It’s not just the phone anymore.
Cold calling has always been equated with the phone — and that’s certainly still true. The telephone is still the primary tool used in cold calling because, while there are many ways to reach out to prospects, at some point, you do need to speak with them.
But it’s important to use a combination of all the tools and communication outlets available in order to generate more qualified appointments and opportunities. That means using social media in conjunction with your phone calling. People don’t answer their phones the way they used to, which has become a bigger and bigger challenge. That’s why it’s also vitally important to use voicemail and email. It is also important to research and gain insights into your market and prospects to make your introductions, voicemails, emails, and conversations better. So, it’s bad news and good news. It’s harder to reach people, but there are many more ways to reach them.
You’re helping your prospects.
If you believe in the value of whatever you’re offering, then you have a moral obligation to let the appropriate prospects know about it.
I’m using the word “appropriate.” Don’t just call anyone and say anything. It’s important to do your homework to reach out to the appropriate types of prospects. By reaching out, you’re actually helping them. Part of a decision-maker’s job is to know what other resources might be available. You’re helping those decision makers by providing an education about the landscape of possibilities with the best value, price, service, or whatever it is they may need.
Cold calling isn’t “love or hate.”
Cold calling is most often framed as “love it or hate it.” Supposedly most sales professionals hate it. They think they just have to grit their teeth and get through it.
The truth is you don’t have to absolutely love cold calling to do it and be successful. It’s a business process and a way of generating leads and opportunities in order to create potential sales. The opposite of hating cold calling isn’t loving it. You want to be neutral and not experience an emotional reaction so you can go about the task in an effective and winning way.
Don’t do “stupid calling.”
As I mentioned earlier, it’s true that people are not answering their phones the way they used to. Twenty years ago, everybody answered their phones. But today it’s very different.
Step one is being very, very targeted about who you are trying to reach. Sometimes people term cold calling as opening up a phone book and calling anyone. That’s stupid calling — not cold calling.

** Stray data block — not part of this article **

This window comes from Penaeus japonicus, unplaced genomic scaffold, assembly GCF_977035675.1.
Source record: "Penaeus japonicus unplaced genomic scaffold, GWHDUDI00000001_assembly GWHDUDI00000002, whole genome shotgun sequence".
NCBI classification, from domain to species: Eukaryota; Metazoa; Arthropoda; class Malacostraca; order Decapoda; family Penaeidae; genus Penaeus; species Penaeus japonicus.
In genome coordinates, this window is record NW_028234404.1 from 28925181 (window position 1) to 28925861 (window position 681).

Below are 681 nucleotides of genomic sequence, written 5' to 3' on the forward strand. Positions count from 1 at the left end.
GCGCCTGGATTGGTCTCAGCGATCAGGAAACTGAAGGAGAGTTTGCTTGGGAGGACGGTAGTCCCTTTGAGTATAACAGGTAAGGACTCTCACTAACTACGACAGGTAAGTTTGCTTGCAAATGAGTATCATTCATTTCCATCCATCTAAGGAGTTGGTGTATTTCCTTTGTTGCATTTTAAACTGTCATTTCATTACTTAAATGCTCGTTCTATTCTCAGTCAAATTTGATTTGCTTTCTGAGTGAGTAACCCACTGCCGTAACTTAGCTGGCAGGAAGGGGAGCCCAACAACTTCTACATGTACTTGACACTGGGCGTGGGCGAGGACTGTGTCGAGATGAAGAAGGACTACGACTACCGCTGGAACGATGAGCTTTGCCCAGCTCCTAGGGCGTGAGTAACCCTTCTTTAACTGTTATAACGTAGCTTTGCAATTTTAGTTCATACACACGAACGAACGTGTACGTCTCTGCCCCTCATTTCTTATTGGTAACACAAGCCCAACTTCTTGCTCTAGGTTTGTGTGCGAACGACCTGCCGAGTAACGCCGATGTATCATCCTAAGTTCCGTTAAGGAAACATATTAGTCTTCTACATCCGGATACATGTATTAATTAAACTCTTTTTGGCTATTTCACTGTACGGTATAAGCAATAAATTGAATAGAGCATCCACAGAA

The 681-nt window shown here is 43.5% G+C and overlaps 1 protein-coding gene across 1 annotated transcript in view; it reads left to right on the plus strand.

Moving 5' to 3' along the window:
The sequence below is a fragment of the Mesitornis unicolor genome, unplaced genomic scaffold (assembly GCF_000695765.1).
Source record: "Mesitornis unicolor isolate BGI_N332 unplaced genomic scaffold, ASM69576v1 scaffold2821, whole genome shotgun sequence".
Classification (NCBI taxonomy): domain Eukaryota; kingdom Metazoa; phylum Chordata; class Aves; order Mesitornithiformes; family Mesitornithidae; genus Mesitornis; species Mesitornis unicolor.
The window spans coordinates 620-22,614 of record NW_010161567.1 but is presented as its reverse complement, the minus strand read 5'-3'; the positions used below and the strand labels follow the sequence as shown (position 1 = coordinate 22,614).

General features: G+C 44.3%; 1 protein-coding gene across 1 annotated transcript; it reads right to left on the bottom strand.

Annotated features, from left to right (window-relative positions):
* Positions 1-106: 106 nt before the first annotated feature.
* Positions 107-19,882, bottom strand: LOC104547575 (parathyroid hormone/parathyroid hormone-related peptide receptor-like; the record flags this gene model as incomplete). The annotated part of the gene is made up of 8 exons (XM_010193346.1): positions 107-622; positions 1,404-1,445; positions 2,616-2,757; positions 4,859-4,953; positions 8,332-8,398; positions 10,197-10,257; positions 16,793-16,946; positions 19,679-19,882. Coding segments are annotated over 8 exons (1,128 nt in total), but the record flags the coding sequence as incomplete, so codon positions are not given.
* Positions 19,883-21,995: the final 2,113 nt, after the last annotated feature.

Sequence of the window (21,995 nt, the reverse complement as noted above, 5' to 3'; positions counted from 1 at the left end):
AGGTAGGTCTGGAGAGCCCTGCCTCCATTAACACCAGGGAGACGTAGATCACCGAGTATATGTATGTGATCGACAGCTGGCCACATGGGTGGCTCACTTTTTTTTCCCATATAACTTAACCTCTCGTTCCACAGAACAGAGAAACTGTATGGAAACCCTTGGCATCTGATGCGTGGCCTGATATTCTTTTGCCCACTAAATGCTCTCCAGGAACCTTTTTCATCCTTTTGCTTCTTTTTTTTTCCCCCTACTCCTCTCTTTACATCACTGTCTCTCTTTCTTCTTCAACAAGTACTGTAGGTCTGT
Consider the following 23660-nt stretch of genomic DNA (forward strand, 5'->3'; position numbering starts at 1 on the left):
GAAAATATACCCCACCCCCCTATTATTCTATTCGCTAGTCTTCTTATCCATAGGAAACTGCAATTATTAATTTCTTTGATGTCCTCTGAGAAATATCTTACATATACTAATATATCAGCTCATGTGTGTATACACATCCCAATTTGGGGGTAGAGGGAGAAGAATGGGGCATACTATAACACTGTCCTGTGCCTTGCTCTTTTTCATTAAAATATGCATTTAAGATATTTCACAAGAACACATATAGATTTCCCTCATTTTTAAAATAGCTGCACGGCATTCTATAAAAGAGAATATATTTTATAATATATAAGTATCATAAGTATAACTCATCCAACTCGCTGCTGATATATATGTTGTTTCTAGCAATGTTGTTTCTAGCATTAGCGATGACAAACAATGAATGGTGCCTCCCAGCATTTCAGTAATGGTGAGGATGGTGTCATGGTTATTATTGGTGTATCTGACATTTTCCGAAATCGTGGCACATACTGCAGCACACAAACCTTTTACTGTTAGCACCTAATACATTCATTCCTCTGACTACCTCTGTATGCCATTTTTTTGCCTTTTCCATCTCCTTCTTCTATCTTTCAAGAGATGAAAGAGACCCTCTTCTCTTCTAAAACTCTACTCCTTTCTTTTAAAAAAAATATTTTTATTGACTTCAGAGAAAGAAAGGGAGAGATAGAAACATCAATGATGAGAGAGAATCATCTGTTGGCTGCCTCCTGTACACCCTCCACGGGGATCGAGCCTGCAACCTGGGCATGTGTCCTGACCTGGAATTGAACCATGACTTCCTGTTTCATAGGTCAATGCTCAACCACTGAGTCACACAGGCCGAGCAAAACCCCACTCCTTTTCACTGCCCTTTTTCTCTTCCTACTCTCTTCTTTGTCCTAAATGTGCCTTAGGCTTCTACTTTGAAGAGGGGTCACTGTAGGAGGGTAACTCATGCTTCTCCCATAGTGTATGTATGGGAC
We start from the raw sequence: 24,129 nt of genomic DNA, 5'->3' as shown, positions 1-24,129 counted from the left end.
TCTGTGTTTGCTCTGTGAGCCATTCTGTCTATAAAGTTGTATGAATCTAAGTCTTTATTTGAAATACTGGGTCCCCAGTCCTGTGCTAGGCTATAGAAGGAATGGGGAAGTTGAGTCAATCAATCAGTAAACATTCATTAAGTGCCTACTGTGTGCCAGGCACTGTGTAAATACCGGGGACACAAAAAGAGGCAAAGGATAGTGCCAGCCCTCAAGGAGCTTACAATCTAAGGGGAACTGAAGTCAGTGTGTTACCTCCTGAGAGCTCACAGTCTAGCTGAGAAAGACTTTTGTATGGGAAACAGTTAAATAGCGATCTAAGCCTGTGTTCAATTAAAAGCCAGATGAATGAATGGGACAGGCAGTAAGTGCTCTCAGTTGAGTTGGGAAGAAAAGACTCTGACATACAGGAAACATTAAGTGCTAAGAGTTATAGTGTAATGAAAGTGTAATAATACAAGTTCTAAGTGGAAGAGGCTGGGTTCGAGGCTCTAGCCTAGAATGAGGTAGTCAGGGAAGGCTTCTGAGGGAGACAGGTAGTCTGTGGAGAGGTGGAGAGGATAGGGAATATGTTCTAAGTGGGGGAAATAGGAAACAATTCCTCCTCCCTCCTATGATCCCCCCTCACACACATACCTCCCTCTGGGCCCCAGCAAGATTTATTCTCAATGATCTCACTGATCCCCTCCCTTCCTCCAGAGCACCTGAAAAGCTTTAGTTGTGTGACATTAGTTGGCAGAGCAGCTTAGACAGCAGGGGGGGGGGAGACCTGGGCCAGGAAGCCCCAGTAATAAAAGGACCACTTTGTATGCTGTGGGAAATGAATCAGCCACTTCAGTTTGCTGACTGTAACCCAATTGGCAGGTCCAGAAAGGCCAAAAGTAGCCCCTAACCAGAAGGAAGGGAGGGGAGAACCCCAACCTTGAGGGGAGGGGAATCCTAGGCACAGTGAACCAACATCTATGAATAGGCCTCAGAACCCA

The onus can’t be just on the sales reps. Sales managers must have a very specific definition of what constitutes a qualified prospect. That’s really where it starts. For example, in one of the programs that I’m teaching right now, we go through an exercise of helping sales managers define what makes a qualified prospect for them.
I recently worked with a client and asked him for his definition of the ideal prospect and how many employees that prospect might have. He said anywhere from 10 to 5,000. There’s no way a salesperson can say the same thing to someone who has 10 employees and someone that has 5,000 employees. Know your target and tailor your message accordingly.
Do your homework.
Remember that your homework needs to happen before you ever get on the phone. As I mentioned in the beginning, ballet was my first career. If you’re a dancer, you don’t just run out on stage and start dancing. You warm up, because if you don’t, you’re going to get hurt. Professional athletes do the same thing. So should sales reps.
The warmup for making cold calls consists of, first, targeting the right types of prospects and, then, creating the messaging and scripts that are going to resonate with that audience. Know how you’re going to answer a prospect’s challenges in a particular market, how you can help them, and how they discuss it in their own language. Nobody cares what you do or what you sell. But they do care about how you are going to help solve their problems. That’s where the message in the cold call can truly make an impact — for both you and the customer.
“Nobody cares what you do or what you sell. But they do care about how you are going to help solve their problems.”